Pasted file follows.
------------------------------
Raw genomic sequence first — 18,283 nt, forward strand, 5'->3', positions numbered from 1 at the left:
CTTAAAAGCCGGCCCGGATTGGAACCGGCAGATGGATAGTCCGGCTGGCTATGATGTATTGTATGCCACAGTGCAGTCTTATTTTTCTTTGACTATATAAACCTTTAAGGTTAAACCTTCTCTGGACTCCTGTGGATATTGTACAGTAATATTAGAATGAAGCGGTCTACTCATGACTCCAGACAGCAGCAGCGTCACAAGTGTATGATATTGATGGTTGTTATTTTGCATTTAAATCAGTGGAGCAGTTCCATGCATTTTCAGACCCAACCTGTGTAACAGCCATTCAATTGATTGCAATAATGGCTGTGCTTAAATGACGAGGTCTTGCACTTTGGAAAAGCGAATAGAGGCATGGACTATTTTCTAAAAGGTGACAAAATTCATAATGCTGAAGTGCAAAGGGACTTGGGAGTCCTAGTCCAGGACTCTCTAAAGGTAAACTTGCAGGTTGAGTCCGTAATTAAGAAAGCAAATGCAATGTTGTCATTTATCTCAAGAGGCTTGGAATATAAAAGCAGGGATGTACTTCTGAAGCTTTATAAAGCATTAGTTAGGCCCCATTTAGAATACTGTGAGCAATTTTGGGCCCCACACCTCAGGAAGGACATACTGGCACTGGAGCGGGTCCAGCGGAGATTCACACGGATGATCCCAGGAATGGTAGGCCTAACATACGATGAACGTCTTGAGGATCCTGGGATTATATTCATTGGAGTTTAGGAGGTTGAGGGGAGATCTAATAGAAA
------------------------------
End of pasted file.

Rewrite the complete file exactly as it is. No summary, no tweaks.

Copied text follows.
Raw genomic sequence first — 18,283 nt, forward strand, 5'->3', positions numbered from 1 at the left:
CTTAAAAGCCGGCCCGGATTGGAACCGGCAGATGGATAGTCCGGCTGGCTATGATGTATTGTATGCCACAGTGCAGTCTTATTTTTCTTTGACTATATAAACCTTTAAGGTTAAACCTTCTCTGGACTCCTGTGGATATTGTACAGTAATATTAGAATGAAGCGGTCTACTCATGACTCCAGACAGCAGCAGCGTCACAAGTGTATGATATTGATGGTTGTTATTTTGCATTTAAATCAGTGGAGCAGTTCCATGCATTTTCAGACCCAACCTGTGTAACAGCCATTCAATTGATTGCAATAATGGCTGTGCTTAAATGACGAGGTCTTGCACTTTGGAAAAGCGAATAGAGGCATGGACTATTTTCTAAAAGGTGACAAAATTCATAATGCTGAAGTGCAAAGGGACTTGGGAGTCCTAGTCCAGGACTCTCTAAAGGTAAACTTGCAGGTTGAGTCCGTAATTAAGAAAGCAAATGCAATGTTGTCATTTATCTCAAGAGGCTTGGAATATAAAAGCAGGGATGTACTTCTGAAGCTTTATAAAGCATTAGTTAGGCCCCATTTAGAATACTGTGAGCAATTTTGGGCCCCACACCTCAGGAAGGACATACTGGCACTGGAGCGGGTCCAGCGGAGATTCACACGGATGATCCCAGGAATGGTAGGCCTAACATACGATGAACGTCTTGAGGATCCTGGGATTATATTCATTGGAGTTTAGGAGGTTGAGGGGAGATCTAATAGAAA